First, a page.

Spinal Dynorphin and Neuropathic Pain
The endogenous neuropeptides dynorphins are proteolytic products of prodynorphin which are characterized by their high affinity for opioid receptors. Dynorphin A is widely distributed in the CNS and in the spinal cord is found predominantly in neurons of laminae I/II and V. Intrathecal dynorphin A displays predominantly non-opioid activities which can be reversed by NMDA antagonists as well as by bradykinin B2 receptor antagonists. The levels of spinal dynorphin expression can be easily perturbed; elevated levels of dynorphin A in the spinal cord are essential for the expression of chronic pain. Descending modulatory pain pathways from the rostral ventromedial medulla contribute to dynorphin up-regulation and the maintenance of neuropathic pain. Recovery from neuropathic pain may depend not only on recovery from the peripheral injury but also on reversing the injury-induced adaptive changes to the central nervous system such as dynorphin up-regulation.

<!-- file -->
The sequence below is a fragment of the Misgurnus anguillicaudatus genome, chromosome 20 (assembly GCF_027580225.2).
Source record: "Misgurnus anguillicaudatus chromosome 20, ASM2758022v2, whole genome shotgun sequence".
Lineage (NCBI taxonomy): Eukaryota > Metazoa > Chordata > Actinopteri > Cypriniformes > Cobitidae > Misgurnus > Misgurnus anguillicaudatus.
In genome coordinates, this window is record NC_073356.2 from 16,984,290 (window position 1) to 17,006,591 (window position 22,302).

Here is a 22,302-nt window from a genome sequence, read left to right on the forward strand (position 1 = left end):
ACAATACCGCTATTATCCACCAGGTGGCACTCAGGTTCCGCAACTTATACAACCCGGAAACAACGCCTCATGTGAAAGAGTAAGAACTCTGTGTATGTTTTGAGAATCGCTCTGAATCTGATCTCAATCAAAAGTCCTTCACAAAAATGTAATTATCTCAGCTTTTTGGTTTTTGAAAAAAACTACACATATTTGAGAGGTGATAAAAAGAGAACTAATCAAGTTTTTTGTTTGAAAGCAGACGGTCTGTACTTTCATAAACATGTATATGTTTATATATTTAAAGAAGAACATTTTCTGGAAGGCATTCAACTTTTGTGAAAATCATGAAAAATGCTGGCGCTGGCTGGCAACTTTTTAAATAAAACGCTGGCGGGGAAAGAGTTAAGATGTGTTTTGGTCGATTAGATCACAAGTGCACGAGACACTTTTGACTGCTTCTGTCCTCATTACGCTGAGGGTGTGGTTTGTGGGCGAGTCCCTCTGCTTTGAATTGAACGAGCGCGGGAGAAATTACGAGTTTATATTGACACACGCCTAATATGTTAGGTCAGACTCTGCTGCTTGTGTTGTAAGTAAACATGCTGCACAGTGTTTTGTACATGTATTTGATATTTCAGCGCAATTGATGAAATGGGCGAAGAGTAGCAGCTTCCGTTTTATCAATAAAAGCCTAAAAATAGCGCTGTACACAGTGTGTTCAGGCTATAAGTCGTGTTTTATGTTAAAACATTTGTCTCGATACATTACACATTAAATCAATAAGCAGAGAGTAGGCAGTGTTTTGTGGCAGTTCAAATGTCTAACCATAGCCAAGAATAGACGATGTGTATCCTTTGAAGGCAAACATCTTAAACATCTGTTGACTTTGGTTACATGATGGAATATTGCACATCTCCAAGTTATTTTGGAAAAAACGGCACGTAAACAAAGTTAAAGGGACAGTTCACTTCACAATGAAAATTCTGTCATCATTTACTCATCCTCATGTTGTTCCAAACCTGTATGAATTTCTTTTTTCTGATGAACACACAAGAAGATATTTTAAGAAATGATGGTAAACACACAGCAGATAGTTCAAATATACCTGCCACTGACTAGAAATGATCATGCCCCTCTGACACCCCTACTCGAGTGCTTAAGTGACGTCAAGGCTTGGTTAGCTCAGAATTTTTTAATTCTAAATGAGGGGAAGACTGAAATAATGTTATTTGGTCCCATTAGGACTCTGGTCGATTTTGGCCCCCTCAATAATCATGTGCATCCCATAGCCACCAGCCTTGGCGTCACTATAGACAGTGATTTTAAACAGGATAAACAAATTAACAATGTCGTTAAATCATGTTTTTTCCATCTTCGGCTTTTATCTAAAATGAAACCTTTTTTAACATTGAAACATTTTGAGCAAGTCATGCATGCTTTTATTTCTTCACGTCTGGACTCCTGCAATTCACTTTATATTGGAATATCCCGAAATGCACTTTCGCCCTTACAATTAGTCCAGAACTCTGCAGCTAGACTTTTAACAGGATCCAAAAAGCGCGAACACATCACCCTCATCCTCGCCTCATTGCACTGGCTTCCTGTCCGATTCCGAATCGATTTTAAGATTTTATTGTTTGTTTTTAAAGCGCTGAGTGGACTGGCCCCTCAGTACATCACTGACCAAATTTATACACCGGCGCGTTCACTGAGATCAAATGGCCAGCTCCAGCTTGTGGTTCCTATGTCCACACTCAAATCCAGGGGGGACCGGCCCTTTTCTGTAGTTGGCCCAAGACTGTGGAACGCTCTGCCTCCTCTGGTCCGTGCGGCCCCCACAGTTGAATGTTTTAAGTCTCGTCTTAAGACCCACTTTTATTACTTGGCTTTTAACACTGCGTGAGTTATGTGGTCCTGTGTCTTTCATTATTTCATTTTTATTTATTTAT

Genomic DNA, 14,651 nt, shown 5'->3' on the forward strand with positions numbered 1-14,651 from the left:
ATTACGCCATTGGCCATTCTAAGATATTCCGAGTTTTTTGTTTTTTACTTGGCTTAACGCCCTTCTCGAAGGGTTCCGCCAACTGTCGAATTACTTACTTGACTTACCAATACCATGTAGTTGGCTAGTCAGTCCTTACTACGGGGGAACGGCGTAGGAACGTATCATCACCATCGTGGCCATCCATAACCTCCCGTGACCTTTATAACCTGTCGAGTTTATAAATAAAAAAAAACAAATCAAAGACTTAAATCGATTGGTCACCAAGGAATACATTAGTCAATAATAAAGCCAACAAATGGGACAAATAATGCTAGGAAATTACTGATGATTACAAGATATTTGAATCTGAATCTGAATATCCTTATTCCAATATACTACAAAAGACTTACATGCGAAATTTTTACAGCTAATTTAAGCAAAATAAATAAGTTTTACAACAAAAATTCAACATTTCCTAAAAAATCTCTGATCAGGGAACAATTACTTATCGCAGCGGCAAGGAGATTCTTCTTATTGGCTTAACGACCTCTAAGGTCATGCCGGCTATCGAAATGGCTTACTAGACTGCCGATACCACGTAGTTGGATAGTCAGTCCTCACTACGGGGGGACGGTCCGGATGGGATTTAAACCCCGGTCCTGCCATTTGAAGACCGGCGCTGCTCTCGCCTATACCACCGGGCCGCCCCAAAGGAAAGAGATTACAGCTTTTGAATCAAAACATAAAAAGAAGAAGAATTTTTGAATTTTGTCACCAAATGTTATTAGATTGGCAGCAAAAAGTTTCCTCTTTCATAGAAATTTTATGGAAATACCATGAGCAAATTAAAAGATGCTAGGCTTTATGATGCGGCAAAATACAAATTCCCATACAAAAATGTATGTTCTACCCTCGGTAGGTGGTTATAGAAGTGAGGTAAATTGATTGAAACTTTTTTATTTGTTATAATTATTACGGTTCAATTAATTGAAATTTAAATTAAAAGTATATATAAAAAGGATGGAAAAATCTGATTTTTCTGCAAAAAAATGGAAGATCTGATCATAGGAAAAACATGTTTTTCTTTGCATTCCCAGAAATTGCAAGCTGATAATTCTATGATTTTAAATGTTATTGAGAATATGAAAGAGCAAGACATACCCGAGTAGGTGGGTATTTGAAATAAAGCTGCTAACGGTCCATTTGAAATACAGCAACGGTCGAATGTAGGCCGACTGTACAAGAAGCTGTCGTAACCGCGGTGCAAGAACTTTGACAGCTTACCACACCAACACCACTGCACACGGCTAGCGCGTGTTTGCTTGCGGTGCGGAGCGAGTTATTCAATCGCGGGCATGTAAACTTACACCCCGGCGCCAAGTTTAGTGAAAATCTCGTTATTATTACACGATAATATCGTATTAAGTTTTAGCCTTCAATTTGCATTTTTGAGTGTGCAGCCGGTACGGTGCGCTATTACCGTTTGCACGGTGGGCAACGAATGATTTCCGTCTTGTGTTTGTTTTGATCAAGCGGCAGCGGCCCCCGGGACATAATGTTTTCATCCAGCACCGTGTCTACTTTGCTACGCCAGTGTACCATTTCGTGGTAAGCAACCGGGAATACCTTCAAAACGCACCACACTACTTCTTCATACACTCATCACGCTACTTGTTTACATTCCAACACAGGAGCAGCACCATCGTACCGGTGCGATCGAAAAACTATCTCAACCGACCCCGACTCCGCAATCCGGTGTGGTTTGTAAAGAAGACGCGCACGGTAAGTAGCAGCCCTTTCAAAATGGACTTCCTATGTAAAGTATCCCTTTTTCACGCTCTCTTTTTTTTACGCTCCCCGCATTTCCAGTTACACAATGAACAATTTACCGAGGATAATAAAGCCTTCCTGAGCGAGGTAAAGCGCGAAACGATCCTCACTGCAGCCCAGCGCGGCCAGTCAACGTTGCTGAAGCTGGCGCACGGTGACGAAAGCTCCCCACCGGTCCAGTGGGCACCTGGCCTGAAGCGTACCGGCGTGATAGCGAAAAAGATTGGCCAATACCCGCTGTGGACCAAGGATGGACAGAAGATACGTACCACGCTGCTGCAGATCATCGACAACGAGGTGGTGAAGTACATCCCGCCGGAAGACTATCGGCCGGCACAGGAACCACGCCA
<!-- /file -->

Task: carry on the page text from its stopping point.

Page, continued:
KeywordsNMDA Receptor Neuropathic Pain Opioid Receptor Spinal Nerve Ligation Kappa Opioid Receptor
cyclic adenosine monophosphate
calcitonin gene-related peptide
downstream regulatory element antagonistic modulator
dorsal root ganglion
rostral ventral medulla
spinal nerve ligation
The work presented in this review has been supported by grants from the National Institute on Drug Abuse (F.P.) and the National Institute of Dental and Craniofacial Research (J.L.).
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